"I don't think he will put a ball in his head, major, but I shall not be surprised if he carries off one of his fingers. He has conscientious scruples about killing the man, and he is going to aim at his hand."
Napoleon halted them for two days, in order that they might rest and receive provisions from the baggage trains following. On the 4th of September they marched forward as before, in three columns, preceded by Murat's cavalry, which brushed aside the hordes of Cossack horse. Half-way to Gratz, a Russian division stoutly held for some time a height up which the road wound, but after some sharp fighting was forced to retreat.
"He has the most generous disposition of any boy I ever saw!" his aunt would frequently declare. "He's always ready to oblige. No matter what he is doing, he will throw it aside in a moment if I want anything done, or ask him to go on an errand into the town. Frank is very nice, he is very kind and all that sort of thing, but he goes his own way more, and I don't find him quite so willing to oblige as Julian; but then, of course, he is much younger, and one can't expect a boy of twelve to be as thoughtful to an old woman as a young fellow of nearly seventeen."
"Wolves are bad beasts. Stephanie was out riding in the sleigh with papa, when they came out from a wood and ran after us, and they would have killed us if the horses had not been very fast. Papa shot some of them, but the others did not seem to mind, and were close behind when we got home, where the men came out with forks and axes, and then they ran away. Stephanie will wait for her breakfast."
"He said that he had had the good fortune to find your little girl, and that he took her along with him in the retreat; but he seemed to consider that the service she did him when they fell among the Russian peasants quite settled matters between them. Doubtless, they mutually saved each other's lives."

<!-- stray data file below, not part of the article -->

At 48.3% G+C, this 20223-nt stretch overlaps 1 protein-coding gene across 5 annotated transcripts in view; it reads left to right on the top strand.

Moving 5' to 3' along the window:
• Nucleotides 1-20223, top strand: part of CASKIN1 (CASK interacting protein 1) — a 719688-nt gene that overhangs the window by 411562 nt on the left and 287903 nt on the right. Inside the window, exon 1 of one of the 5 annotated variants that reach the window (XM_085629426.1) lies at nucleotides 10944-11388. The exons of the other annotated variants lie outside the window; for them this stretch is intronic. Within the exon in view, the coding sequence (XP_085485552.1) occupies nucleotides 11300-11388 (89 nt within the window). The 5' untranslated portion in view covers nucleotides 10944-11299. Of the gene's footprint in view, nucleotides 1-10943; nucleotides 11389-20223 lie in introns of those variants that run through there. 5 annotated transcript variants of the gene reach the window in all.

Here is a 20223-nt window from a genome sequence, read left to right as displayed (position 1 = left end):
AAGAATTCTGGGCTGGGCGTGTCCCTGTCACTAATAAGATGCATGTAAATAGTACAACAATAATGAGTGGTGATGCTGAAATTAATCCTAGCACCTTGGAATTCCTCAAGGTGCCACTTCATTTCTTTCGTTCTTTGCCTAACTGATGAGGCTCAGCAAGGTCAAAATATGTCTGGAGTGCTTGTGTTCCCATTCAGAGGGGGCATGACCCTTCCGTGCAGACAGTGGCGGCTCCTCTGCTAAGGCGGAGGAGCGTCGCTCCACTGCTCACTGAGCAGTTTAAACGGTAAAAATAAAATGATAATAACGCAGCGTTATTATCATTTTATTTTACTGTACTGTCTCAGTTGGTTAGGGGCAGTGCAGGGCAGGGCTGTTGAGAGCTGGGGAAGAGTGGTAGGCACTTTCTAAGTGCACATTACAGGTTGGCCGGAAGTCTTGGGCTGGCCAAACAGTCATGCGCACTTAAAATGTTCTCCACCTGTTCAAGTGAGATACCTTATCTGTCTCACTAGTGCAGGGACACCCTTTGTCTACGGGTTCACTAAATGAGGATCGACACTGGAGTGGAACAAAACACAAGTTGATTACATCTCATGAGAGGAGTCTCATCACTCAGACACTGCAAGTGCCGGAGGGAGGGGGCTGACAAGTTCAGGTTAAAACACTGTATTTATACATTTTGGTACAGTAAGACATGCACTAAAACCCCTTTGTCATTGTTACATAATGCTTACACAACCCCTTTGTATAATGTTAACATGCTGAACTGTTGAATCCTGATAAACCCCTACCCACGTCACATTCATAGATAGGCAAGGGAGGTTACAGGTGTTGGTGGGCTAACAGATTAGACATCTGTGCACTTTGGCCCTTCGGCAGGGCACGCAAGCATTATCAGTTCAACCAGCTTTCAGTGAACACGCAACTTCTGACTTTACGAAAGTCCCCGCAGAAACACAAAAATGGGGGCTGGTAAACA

"We heard afterwards that of the 6000 British soldiers who began the day, but 1800 stood unwounded at the end. They had with them 24,000 Spaniards, but, of course, we never counted them as anything, and they did their allies more harm than good by throwing them into confusion in their flight. We had 19,000 infantry, all veteran troops, mind you, and yet we could not storm that hill, and drive those 6000 Englishmen off it. We lost over 8000 men, and that in a battle that lasted only four hours. Our regiment suffered so that it was reduced to a third of its number. We fought them again at Salamanca, and got thrashed there; soon after that we were sent back to France to fill up our ranks again, and I for one was glad indeed when we were sent to the Rhine and not back to Spain; for I tell you I never want to meet the English again in battle. Borodino was bad enough, and for stubborn, hard fighting, the Russians have proved themselves as tough customers as one can want to meet; but the English have more dash and quickness. They man?uvre much more rapidly than do the Russians, and when they charge, you have either got to destroy them or to go."
The Argo arrived at Constantinople at the end of June, and they found that the treaty of peace between Turkey and Russia had been already arranged. A month was spent in vexatious delays, which were the more irritating as it was known that Napoleon had arrived at the frontier, and was on the point of crossing the Niemen, if he had not already done so. At last the British ambassador succeeded in overcoming the inertness of the Porte; on the 14th of July the treaty was finally ratified, and on the 27th Sir Robert Wilson was sent by our ambassador to Shumla to arrange details with the Grand Vizier. Thence he went to the Congress at Bucharest, which was the headquarters of the Russian Admiral, Tchichagow, who commanded their army of the Danube.
"Tell him, Stephanie, that he had better say at first only that someone has just come with the news that you are quite safe, and that you will be here soon, and then after a little while, he had better call your father out and tell him the truth. By the way, ask if they are together now."
The officer's look of gravity relaxed. "That is important, certainly," he said, "very important. I own that after hearing the deposition read it did seem to me that, as the result of this unfortunate quarrel, your brother might have been so goaded by something Mr. Faulkner said or did, that he had hastily loaded his gun, and in his passion run across the wood and shot him down. But now it is clear, from what you say, that it is most improbable he would have a bullet about him, and unless it can be proved that he obtained one from a gunmaker or otherwise, it is a very strong point in his favour. I suppose your brother has not returned this afternoon?"